The Reserve Bank of India (RBI) on Tuesday said it doesn’t expect the leveraged portion of the total FCNR (B) deposits of $26 billion, up for renewal later this year, to be redeemed and estimates about $20 billion of outflows.
RBI governor Raghuram Rajan observed that while it might intervene in the currency markets to prevent any extreme volatility, in the wake of the maturing foreign currency non resident (Bank) (FCNR B) deposits, no one should take the central bank for granted. “There are some concerns on the maturing FCNR(B) deposits. If there is a dollar shortage we may supply some but no one should take it for granted,” the governor said addressing a media conference.
The governor explained the central bank had hedged its obligations via forward contracts but some of its counter-parties had expressed apprehensions of being able to honour the commitments. “This is something we will monitor,” Rajan said.
With the Indian rupee in free fall around August, 2013, Rajan, in one of his first policy decisions after assuming office, had allowed banks to swap new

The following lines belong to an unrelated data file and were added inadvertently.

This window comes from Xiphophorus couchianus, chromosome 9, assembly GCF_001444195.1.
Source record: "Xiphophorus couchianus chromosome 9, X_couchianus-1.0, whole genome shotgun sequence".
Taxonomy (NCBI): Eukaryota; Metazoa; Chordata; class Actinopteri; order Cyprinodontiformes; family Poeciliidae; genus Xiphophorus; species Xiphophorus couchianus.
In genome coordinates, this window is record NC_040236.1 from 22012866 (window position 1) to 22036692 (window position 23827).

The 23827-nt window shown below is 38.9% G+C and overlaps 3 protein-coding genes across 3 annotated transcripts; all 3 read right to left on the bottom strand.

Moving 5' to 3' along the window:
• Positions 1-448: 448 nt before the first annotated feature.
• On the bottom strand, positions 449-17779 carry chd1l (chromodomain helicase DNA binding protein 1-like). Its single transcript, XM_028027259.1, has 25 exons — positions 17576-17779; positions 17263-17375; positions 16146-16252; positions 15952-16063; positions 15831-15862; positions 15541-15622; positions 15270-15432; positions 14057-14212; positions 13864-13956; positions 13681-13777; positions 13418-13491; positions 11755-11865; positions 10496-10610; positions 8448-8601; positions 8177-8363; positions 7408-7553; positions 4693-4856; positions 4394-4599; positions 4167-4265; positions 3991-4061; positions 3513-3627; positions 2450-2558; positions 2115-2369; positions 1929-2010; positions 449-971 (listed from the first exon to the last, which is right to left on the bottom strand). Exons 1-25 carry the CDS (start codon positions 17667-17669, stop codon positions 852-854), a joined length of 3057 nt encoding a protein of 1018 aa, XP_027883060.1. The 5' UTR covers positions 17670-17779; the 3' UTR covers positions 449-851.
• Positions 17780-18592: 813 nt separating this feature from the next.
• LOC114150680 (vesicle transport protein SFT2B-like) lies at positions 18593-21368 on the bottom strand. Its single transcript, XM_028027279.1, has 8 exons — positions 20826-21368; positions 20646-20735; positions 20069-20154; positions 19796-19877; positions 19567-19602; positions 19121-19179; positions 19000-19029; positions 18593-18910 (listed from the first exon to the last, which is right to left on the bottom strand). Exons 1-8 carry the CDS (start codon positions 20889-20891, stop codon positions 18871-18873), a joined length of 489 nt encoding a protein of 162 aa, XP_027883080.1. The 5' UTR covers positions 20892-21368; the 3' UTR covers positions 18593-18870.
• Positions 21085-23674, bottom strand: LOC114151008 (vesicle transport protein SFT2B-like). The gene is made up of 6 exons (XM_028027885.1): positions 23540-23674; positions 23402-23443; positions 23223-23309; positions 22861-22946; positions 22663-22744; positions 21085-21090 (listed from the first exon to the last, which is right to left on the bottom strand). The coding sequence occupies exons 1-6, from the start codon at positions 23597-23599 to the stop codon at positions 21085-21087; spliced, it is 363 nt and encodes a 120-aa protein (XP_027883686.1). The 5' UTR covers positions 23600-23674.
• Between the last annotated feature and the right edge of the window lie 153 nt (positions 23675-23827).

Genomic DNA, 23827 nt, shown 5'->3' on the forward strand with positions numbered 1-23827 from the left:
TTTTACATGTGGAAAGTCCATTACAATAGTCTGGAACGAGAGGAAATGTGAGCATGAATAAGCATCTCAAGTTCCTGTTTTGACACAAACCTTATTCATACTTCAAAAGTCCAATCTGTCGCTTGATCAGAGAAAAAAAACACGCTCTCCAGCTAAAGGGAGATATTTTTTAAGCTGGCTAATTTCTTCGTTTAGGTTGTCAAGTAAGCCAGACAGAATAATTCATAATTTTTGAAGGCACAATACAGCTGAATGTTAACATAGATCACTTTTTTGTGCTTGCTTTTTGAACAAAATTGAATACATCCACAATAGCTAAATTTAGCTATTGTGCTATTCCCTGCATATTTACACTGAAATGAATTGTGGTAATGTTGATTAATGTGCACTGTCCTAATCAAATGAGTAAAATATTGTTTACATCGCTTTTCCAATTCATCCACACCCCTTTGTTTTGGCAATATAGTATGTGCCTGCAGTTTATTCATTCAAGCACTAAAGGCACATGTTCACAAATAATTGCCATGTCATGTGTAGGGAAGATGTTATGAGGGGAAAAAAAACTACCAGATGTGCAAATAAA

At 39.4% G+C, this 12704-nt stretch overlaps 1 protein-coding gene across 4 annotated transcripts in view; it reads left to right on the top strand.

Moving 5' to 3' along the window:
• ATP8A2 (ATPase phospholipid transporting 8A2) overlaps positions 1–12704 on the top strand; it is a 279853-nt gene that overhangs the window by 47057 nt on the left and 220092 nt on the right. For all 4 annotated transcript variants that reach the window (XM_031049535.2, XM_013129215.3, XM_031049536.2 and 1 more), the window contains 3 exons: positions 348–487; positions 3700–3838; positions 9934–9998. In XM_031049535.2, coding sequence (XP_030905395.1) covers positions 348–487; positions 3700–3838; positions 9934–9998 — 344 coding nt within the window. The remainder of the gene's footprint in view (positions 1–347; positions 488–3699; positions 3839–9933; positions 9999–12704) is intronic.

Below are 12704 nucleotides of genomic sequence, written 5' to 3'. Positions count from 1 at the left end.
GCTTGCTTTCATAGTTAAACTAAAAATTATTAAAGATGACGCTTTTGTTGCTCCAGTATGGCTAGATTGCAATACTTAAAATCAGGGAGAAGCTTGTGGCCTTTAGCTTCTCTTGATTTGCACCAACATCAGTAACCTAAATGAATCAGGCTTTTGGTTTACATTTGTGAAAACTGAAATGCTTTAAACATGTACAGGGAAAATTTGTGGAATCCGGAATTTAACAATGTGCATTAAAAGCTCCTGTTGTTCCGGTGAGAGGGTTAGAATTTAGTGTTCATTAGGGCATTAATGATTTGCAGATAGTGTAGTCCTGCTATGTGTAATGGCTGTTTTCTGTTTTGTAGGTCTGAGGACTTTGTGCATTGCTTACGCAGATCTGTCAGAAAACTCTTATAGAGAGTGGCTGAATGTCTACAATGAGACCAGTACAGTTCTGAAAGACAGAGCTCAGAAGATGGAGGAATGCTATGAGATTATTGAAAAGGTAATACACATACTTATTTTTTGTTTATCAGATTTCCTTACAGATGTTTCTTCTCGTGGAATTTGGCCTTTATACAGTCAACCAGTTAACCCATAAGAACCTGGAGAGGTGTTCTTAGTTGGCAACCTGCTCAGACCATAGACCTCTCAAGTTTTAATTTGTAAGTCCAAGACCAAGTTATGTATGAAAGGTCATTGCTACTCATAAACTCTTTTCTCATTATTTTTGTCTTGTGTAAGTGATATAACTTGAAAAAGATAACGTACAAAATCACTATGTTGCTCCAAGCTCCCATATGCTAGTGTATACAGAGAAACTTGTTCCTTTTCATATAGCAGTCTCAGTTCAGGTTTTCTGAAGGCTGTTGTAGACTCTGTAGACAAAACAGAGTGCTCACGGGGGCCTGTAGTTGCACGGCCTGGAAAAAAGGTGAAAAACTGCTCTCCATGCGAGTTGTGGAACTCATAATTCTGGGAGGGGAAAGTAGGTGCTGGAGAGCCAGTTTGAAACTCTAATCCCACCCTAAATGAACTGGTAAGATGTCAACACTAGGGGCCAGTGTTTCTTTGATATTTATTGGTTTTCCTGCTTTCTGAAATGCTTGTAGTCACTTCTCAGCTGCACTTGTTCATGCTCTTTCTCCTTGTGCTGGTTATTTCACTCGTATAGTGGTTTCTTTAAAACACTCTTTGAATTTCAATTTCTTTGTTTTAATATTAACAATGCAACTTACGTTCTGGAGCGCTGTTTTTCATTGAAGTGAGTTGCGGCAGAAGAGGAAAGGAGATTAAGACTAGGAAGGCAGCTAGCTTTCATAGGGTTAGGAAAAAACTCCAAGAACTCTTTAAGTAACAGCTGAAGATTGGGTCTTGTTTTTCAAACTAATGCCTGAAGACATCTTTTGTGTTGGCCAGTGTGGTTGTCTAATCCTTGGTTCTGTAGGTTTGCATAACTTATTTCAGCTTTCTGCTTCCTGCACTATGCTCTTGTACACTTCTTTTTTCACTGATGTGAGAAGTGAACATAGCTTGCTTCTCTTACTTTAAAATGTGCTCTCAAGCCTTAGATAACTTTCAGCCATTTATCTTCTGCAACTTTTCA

FCNR (B) deposits with the RBI at a fixed rate of 3.5%. The alternative would have been for banks to hedge the currency risk at market -determined rates, of around 6%. At an interest rate of 4% on the deposits,it would have been difficult for banks to lend the funds. However, at a swap rate of 3.5%, the total cost of about 7.5% was affordable.
Hitendra Dave, Head, Global Banking and Markets for India, HSBC Holdings observes there are some concerns on dollar liquidity because while RBI will take full delivery of $24 billion some of the parties who need to deliver the dollars to the banks may not deliver the entire quantity.
Dave, however, believes this would not cause too much volatility.